A sign displays the logo of the Kenaitze Indian Tribe at the Kenai Chamber of Commerce on Wednesday, July 7, 2021 in Kenai, Alaska. (Ashlyn O’Hara/Peninsula Clarion)

A sign displays the logo of the Kenaitze Indian Tribe at the Kenai Chamber of Commerce on Wednesday, July 7, 2021 in Kenai, Alaska. (Ashlyn O’Hara/Peninsula Clarion)

Senior centers, social services suggested as stops for Kenaitze fixed-route bus

Project leaders on a proposed fixed-route bus service for the central Kenai Peninsula are requesting public input on what the scope of that service should include.

Updates on the project, which will be piloted by the Kenaitze Indian Tribe, were presented Wednesday to attendees at a luncheon hosted by the Soldotna Chamber of Commerce at the Soldotna Regional Sports Complex.

The Kenaitze tribe in summer 2022 received a $1.1 million grant from the Federal Transit Administration Tribal Transit Program to pilot the project, which proposes fixed-route bus service between Sterling and Nikiski. The cities of Kenai and Soldotna, as well as the Kenai Peninsula Borough, have also thrown their support behind Kenaitze’s efforts to establish a fixed-route service.

Transportation has long been identified as a need for residents on the central Kenai Peninsula.

Fixed-route services, where a vehicle makes scheduled stops at designated areas, are different from on-demand services, where a rider calls a company when they need a ride to a specific destination.

There are already companies on the central peninsula that provide residents with on-demand transportation services, said Kahtnu Area Transit project lead Van Le, the planning department manager for R&M Consultants who presented Wednesday’s updates. A fixed-route service, she said, would complement those on-demand services.

The Kenaitze Indian Tribe already makes various types of transportation services available to tribal members. The fixed-route service would be available to everyone, including nontribal members.

“They currently have a very robust transportation program, but there’s also more demand and a greater need that could be met by a fixed route,” Le said.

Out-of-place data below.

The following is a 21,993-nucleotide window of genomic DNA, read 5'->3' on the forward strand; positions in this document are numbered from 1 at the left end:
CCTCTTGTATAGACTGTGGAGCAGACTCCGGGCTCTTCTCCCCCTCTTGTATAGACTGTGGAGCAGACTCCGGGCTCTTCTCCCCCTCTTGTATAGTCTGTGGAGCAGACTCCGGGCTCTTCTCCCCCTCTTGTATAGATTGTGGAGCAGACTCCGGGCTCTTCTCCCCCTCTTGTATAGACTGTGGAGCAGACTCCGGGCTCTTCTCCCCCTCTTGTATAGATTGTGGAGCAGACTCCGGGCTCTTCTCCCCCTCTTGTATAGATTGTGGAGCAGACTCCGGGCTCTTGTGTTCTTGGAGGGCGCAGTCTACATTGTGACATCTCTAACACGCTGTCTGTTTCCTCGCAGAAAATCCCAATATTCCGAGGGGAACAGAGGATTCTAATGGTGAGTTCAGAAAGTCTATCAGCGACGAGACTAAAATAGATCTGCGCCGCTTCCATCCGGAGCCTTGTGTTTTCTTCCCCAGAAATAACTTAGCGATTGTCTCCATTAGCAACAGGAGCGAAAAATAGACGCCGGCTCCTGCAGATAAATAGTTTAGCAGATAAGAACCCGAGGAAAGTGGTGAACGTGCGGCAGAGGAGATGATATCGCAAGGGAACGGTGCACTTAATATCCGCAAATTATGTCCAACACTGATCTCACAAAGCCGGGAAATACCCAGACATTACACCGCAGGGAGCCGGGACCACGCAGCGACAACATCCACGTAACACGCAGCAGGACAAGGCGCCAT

Bryant Wright, also of R&M Consultants, said the firm’s work in the immediate future, which will include a new community service and planning session this fall, will focus on what the first two years of the pilot program should look like. Once it is operational, Ve said they can focus on long-term plans and how to make the service sustainable.

“We’ll be looking well into the future, but designing something specifically for the next year or two,” Wright said. “Then there will be some suggestions on how you could expand that if it’s working and the resources are available.”

Attendees at Wednesday’s luncheon suggested various places they think a fixed-route bus should make stops, placing emphasis on connecting residents with crucial services.

Karen Martin-Tichenor, representing the Kenai Peninsula Homelessness Coalition, asked that project leads consider establishing a fixed route that makes stops on Kalifornsky Beach Road, where many social service organizations are located, such as Love INC, independent living centers and the Kenai Peninsula Food Bank.

“There’s just a number of social services that I know Kenaitze (uses) as much as anyone else uses,” Martin-Tichenor said. “It’s a concern because that on-demand (service) can get really expensive, versus the fixed route.”

Similarly, former Central Peninsula Hospital CFO Lance Spindler suggested route stops at senior centers in Sterling and Nikiski, as well as at health care providers, like the Kenai Capstone Clinic and urgent care centers.

“If you could look and make sure that the health resources and the senior resources are included in your study, I think that would absolutely boost your participation by the community and also just be a real benefit to the community at large,” Spindler said.

Once completed, Le said the new community survey will be available online.

Reach reporter Ashlyn O’Hara at ashlyn.ohara@peninsulaclarion.com.

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